Supporting Information

S1 Fig. Synergism of ivermectin (IVM) and doxycycline (DOX) in reducing motility of adult B. malayi females following encapsulation of drugs into nanoparticles.

Average time to death of three worms treated in separate wells is shown in Panel B. Average motility scores of B. malayi females (Panel C) after treatments where visually scored with the 0–5 scoring system, as described in the methods. Panel D Indicates the use of the “Worminator”, a computer motion screening program utilized for motility scoring in B. malayi (Marcellino C, Gut J, Lim KC, Singh R, McKerrow J, & Sakanari J (2012). WormAssay: a novel computer application for whole-plate motion-based screening of macroscopic parasites. PLoS Negl Trop Dis 6(1): e1494). The percent dead were worms with a motility score of 0 (Panel A) and confirmed by MTT to show inhibition greater than 80% of untreated control.

doi:10.1371/journal.pntd.0004173.s001

(TIF)

S2 Fig. Enzymatic reduction of MTT reagent by adult B. malayi females following incubation with various treatments for 9 days.

Motility of worms tested by the MTT assay is shown in S1 Fig. Inhibition was calculated using optical density values of reduction of MTT reagent for untreated worms to represent maximum metabolic activity (Panel A). Changes in reduction of MTT recorded values for soluble and nanoparticle-based drug treatment groups as compared to untreated worms were calculated as percent inhibition (Panel B). Three individually treated worms were used for each treatment group and individual MTT percent inhibition was used to calculate the average and standard error. Significance difference of p<0.01 was calculated between the soluble IVM/DOX and the nanoparticle-encapsulated IVM/DOX. Inhibition greater than 75% was interpreted as loss in viability.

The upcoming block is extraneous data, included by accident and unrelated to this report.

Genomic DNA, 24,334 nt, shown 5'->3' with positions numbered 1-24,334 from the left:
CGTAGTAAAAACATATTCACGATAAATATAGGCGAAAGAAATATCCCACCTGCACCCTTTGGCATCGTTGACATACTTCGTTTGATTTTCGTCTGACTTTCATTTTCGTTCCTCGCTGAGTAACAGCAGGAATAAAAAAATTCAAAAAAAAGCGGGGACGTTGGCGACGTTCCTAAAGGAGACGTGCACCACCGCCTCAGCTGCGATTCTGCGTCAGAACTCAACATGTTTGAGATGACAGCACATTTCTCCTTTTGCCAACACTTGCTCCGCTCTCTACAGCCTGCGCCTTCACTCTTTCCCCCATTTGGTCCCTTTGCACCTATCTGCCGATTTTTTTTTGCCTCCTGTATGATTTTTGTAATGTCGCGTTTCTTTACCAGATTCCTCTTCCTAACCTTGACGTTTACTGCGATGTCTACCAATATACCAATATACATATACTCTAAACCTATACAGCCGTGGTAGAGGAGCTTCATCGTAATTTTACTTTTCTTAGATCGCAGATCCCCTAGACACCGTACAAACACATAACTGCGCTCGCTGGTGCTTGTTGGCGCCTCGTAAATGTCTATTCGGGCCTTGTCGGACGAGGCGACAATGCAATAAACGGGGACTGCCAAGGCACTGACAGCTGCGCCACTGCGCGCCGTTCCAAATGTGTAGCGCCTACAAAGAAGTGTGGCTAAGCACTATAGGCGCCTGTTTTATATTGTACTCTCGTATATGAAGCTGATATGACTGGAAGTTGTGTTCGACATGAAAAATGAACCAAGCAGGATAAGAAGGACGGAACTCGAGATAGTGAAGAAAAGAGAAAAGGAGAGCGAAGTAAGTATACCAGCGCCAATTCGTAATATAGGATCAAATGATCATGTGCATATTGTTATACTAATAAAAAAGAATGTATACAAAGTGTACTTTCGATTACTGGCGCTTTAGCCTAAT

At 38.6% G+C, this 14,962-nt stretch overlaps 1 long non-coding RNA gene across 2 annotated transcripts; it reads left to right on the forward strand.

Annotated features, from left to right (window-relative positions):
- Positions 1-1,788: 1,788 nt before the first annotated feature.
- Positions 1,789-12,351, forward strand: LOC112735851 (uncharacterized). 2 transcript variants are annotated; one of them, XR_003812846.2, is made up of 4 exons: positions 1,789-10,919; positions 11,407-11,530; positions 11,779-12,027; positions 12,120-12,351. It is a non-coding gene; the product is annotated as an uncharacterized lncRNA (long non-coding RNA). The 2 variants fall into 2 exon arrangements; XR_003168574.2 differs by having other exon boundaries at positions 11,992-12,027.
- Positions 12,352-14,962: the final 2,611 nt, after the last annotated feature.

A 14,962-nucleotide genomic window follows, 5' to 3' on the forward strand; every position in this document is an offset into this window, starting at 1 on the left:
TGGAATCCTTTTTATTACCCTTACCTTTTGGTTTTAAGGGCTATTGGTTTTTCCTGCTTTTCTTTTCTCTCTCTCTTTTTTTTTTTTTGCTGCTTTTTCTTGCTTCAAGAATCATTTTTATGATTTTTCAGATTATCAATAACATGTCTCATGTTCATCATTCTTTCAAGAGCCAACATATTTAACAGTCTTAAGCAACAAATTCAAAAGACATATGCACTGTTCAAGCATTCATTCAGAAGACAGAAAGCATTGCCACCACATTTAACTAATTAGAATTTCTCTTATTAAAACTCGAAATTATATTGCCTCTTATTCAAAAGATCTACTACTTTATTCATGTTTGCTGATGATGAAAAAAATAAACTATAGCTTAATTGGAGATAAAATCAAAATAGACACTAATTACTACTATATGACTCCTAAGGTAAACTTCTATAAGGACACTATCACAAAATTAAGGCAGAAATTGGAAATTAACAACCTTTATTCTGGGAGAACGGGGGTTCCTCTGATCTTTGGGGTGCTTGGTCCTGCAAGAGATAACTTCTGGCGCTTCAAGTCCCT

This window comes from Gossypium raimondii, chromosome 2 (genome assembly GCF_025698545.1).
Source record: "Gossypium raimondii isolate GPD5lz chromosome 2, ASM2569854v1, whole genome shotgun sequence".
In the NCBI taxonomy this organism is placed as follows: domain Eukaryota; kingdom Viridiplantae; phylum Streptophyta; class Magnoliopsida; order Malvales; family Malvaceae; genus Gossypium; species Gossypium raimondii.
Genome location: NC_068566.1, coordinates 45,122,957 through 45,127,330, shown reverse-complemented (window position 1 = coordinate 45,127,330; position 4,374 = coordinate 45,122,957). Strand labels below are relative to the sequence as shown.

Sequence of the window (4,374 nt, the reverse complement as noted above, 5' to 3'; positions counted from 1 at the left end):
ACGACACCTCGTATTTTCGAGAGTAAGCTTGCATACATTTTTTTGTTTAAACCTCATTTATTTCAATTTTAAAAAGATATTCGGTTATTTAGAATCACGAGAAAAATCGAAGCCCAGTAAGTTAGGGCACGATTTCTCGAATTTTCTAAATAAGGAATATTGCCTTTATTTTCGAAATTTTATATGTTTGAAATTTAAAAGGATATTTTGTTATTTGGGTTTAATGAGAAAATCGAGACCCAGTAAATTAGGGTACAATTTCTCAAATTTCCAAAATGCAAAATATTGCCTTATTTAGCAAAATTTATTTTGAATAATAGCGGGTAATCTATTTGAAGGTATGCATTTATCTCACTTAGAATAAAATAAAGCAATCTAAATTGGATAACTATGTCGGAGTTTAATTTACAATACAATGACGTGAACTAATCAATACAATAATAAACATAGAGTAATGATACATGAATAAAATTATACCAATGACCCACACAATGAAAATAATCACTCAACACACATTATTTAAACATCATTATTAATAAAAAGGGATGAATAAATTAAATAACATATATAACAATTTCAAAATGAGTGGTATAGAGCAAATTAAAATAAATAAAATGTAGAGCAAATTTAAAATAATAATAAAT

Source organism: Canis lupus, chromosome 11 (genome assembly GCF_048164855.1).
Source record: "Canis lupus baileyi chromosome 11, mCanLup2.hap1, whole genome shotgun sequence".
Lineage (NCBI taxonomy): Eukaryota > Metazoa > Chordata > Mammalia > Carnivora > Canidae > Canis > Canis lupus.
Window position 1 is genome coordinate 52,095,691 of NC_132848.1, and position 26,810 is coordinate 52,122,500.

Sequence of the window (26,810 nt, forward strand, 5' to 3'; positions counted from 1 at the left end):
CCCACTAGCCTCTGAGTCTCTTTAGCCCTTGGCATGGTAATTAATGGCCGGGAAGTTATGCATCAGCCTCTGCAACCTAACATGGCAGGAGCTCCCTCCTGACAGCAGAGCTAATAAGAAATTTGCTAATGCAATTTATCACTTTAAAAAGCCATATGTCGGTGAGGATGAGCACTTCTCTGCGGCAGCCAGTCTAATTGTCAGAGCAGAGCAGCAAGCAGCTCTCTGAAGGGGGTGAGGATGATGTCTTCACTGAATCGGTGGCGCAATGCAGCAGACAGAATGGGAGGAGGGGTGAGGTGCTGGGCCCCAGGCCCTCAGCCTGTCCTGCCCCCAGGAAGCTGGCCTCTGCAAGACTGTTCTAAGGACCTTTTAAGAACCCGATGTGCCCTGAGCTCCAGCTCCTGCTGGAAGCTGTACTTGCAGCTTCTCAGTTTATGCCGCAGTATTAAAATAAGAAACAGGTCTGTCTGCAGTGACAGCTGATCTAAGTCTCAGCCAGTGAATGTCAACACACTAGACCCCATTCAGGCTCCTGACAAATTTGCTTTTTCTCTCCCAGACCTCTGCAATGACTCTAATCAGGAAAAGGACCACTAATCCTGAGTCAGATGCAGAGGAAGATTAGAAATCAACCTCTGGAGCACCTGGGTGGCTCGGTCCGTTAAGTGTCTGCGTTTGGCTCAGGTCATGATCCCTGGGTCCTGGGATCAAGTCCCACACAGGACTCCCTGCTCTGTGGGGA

doi:10.1371/journal.pntd.0004173.s002

(TIF)

Acknowledgments

The authors gratefully acknowledge the Filariasis Research Reagent Resource Centre (FR3; College of Veterinary Medicine, University of Georgia) for the supply of live adult Brugia. We would like to thank Dr. Judy Sakanari for technical assistance and critical reading of the revised manuscript. We would also like to thank Dr. Saurabh Verma with technical assistance and interpretation with worm dissection.

Author Contributions

Conceived and designed the experiments: AMB SLH PMI BHB BN. Performed the experiments: AMB SLH PMI. Analyzed the data: AMB SLH RM PMI BHB BN. Contributed reagents/materials/analysis tools: AMB SLH PMI. Wrote the paper: AMB SLH BHB BN.